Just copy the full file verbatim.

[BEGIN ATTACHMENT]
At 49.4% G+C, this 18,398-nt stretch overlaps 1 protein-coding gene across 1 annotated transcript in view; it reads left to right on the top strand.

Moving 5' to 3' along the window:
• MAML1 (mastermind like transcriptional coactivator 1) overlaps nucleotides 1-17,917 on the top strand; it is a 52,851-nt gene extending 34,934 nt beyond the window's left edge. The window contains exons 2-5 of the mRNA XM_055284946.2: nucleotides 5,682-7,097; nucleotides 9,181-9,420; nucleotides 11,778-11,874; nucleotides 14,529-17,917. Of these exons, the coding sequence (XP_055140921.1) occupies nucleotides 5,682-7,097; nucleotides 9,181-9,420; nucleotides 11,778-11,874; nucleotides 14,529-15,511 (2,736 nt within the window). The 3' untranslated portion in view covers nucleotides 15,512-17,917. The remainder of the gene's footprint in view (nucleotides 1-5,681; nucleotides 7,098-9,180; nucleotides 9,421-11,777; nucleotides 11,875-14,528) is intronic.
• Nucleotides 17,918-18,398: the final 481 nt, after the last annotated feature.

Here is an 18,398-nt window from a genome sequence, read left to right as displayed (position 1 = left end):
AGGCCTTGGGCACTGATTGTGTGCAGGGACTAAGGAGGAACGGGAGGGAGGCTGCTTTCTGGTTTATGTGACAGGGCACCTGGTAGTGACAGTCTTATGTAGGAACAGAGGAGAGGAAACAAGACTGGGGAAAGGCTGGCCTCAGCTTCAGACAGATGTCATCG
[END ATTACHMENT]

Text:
At 49.4% G+C, this 18,398-nt stretch overlaps 1 protein-coding gene across 1 annotated transcript in view; it reads left to right on the top strand.

Moving 5' to 3' along the window:
• MAML1 (mastermind like transcriptional coactivator 1) overlaps nucleotides 1-17,917 on the top strand; it is a 52,851-nt gene extending 34,934 nt beyond the window's left edge. The window contains exons 2-5 of the mRNA XM_055284946.2: nucleotides 5,682-7,097; nucleotides 9,181-9,420; nucleotides 11,778-11,874; nucleotides 14,529-17,917. Of these exons, the coding sequence (XP_055140921.1) occupies nucleotides 5,682-7,097; nucleotides 9,181-9,420; nucleotides 11,778-11,874; nucleotides 14,529-15,511 (2,736 nt within the window). The 3' untranslated portion in view covers nucleotides 15,512-17,917. The remainder of the gene's footprint in view (nucleotides 1-5,681; nucleotides 7,098-9,180; nucleotides 9,421-11,777; nucleotides 11,875-14,528) is intronic.
• Nucleotides 17,918-18,398: the final 481 nt, after the last annotated feature.

Here is an 18,398-nt window from a genome sequence, read left to right as displayed (position 1 = left end):
AGGCCTTGGGCACTGATTGTGTGCAGGGACTAAGGAGGAACGGGAGGGAGGCTGCTTTCTGGTTTATGTGACAGGGCACCTGGTAGTGACAGTCTTATGTAGGAACAGAGGAGAGGAAACAAGACTGGGGAAAGGCTGGCCTCAGCTTCAGACAGATGTCATCG